New York City is safer than it has been in decades that is, unless you are a victim of domestic violence. While it has seen its homicide rate halved over the past 15 years, murders involving family members and romantic partners have barely budged, NYPD statistics show.
Now, New York City Mayor Bill de Blasio wants to change that. On Friday, he is set to announce the creation of a task force charged with developing an ambitious, citywide plan to tackle domestic violence.
“Violent crime in New York City continues to drop, but domestic violence unacceptably persists,” de Blasio said in a statement to The Huffington Post. “We must do everything we can to ensure that New York City is not just safer overall, but safer for everyone, everywhere, at all times.”
The task force, headed up by newly minted NYPD Commissioner James O’Neil and First Lady Chirlane McCray brings together members of law enforcement and social services, as well as survivors of abuse.
City officials described the goals of the task force as preventing violent crime, making it easier for victims to report abuse, stopping repeat offenders and increasing the conviction rate for prosecutions.
Cecile Noel, commissioner of the Mayor’s Office to Combat Domestic Violence, said the task force would be evaluating innovative strategies from across the country to develop the best approach for the city. After 150 days, the group will present a comprehensive plan to move forward.
As violent crime has fallen in New York City, domestic abuse has made up an increasingly larger share of the remaining violence. In 2015, almost one in every five homicides in the city involved a family member or romantic partner, according to NYPD statistics. And it’s not just murders: Elizabeth Glazer, director of the Mayor’s Office Of Criminal Justice, said domestic violence now accounts for 40 percent of all assaults in the city.
Many experts believe domestic violence homicides can be predicted and prevented, as long as assaults are reported before they escalate and authorities have a chance to intervene. But in New York City, most victims don’t have any contact with police in the year before their death. That’s an issue the task force is likely to address.
Liz Roberts, deputy CEO and chief program officer at Safe Horizon, which provides services for domestic violence victims, said there are many reasons why victims may not report abuse. These include fear of retaliation by the abuser, the threat of deportation for themselves or loved ones, mistrust of the police, and concerns about loss of income or housing.
“Our systems are not yet effective enough in counteracting these barriers,” she said.
McCray said the group would center policies that protect the victim’s critical needs, such as housing and financial security, so that it’s easier and safer to come forward.
Domestic violence is often just one of many injustices heaped upon the victims of abuse.
The city has already taken some steps to do so. Last month, the mayor introduced legislation that would allow domestic violence survivors to take paid leave to attend to their safety needs without worrying about losing their job. And the city is making housing lawyers available to domestic violence victims for free.
“Domestic violence is often just one of many injustices heaped upon the victims of abuse,” McCray said in a statement. “Homelessness and dislocation from community social supports, loss of jobs, changes in schools and other stressors are unfair and traumatizing.”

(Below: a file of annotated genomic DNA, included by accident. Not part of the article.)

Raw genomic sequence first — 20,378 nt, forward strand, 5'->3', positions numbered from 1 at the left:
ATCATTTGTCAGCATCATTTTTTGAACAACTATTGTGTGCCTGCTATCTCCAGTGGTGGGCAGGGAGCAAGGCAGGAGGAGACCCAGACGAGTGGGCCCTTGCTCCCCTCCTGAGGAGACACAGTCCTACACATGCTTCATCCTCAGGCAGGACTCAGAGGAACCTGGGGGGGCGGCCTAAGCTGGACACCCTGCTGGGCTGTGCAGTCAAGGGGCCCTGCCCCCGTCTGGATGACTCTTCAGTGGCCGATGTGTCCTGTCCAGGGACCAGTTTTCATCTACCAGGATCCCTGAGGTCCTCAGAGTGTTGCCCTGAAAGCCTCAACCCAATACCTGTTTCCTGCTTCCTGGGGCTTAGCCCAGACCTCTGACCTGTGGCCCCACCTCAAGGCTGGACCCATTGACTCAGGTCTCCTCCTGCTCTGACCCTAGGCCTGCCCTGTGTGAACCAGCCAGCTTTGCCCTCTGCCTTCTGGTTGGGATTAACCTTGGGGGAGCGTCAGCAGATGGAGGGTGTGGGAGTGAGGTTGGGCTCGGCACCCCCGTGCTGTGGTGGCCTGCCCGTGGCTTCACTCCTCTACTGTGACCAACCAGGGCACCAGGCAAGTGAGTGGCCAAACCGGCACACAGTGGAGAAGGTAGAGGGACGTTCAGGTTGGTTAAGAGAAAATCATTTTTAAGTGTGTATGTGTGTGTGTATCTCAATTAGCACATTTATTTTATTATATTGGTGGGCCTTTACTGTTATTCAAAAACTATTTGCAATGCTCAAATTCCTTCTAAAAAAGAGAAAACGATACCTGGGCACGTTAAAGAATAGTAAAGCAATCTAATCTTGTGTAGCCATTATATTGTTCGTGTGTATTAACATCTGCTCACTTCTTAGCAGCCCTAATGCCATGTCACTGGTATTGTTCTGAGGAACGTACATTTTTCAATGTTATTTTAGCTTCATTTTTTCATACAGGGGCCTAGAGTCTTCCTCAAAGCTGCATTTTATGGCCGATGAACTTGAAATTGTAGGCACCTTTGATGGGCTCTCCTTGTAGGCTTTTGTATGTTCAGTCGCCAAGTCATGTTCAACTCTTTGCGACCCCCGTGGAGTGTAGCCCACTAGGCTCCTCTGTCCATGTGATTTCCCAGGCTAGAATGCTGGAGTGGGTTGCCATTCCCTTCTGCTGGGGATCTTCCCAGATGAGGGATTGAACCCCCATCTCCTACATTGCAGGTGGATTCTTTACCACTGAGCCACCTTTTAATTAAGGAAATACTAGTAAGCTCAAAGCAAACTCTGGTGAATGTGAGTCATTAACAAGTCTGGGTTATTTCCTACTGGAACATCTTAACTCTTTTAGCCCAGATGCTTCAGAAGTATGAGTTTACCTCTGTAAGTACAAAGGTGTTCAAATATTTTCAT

The task force will also address why the conviction rate for domestic violence prosecutions which is under 33 percent in four out of five boroughs is so low.
Maya Raghu, director of workplace equality at the National Women’s Law Center, said it can be disheartening for victims to see so few cases successfully prosecuted.
“It can create fear and distrust of the criminal justice system, and discourage survivors from reporting in the first instance, or cooperating with the prosecution,” she said.
Judy Harris Kluger, a former judge in New York State and executive director of Sanctuary for Families, an organization providing services for domestic violence victims, said it’s very common for cases to be dismissed because the victim doesn’t want to testify.
“In most of these situations, they are the only witness to the incident,” she said, making it hard to prosecute. “There can be fear to go forward; the abuser may have threatened her or the children. Sometimes it’s financial if you go forward with the case, it may interfere with his ability to make money.”
Kluger said the practice of evidence-based prosecution, in which a prosecutor tries a case without a victim’s testimony and instead relies on independent corroborative evidence, may help improve outcomes.
“There are ways to build a case even when you don’t have a victim,” she said, “but that requires more tools for the prosecution and the police.”
The task force is also charged with taking a big picture view and identifying ways to prevent violent behavior before it starts by intervening with youth.
Research has found that children who are exposed to domestic violence are more likely to grow up to abuse others or be victims of violence themselves.
“It’s sadly an intergenerational issue: young boys who see this as solution to conflict are going to repeat that in their lives,” Kluger said.
She cautioned that domestic violence has different root causes than other types of violence and requires a specialized approach.
“One can’t simply reduce domestic violence by saying we will have more police on the streets,” she said. “By and large, the victims of domestic violence are women, and we are still a patriarchal society. We have to change a lot of things societally.”